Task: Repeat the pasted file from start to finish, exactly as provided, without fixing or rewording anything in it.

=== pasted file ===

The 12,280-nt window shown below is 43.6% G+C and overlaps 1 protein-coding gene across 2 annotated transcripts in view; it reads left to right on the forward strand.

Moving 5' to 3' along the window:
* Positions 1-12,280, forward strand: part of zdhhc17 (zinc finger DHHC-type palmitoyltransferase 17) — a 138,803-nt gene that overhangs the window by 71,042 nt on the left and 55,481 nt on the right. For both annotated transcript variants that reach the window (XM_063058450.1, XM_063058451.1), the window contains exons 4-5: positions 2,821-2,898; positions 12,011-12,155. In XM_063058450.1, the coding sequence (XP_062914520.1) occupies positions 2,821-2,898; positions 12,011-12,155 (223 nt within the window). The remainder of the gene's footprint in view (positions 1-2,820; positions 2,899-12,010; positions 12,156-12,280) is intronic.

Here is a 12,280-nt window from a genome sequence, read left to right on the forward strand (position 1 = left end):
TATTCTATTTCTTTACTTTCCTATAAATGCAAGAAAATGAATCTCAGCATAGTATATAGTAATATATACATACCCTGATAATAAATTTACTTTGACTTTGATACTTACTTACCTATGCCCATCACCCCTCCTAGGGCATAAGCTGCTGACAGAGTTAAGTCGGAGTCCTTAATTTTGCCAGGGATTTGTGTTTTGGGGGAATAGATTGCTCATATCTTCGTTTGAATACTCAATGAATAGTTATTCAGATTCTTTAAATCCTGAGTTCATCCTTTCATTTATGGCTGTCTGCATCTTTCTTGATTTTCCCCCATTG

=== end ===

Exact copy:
The 12,280-nt window shown below is 43.6% G+C and overlaps 1 protein-coding gene across 2 annotated transcripts in view; it reads left to right on the forward strand.

Moving 5' to 3' along the window:
* Positions 1-12,280, forward strand: part of zdhhc17 (zinc finger DHHC-type palmitoyltransferase 17) — a 138,803-nt gene that overhangs the window by 71,042 nt on the left and 55,481 nt on the right. For both annotated transcript variants that reach the window (XM_063058450.1, XM_063058451.1), the window contains exons 4-5: positions 2,821-2,898; positions 12,011-12,155. In XM_063058450.1, the coding sequence (XP_062914520.1) occupies positions 2,821-2,898; positions 12,011-12,155 (223 nt within the window). The remainder of the gene's footprint in view (positions 1-2,820; positions 2,899-12,010; positions 12,156-12,280) is intronic.

Here is a 12,280-nt window from a genome sequence, read left to right on the forward strand (position 1 = left end):
TATTCTATTTCTTTACTTTCCTATAAATGCAAGAAAATGAATCTCAGCATAGTATATAGTAATATATACATACCCTGATAATAAATTTACTTTGACTTTGATACTTACTTACCTATGCCCATCACCCCTCCTAGGGCATAAGCTGCTGACAGAGTTAAGTCGGAGTCCTTAATTTTGCCAGGGATTTGTGTTTTGGGGGAATAGATTGCTCATATCTTCGTTTGAATACTCAATGAATAGTTATTCAGATTCTTTAAATCCTGAGTTCATCCTTTCATTTATGGCTGTCTGCATCTTTCTTGATTTTCCCCCATTG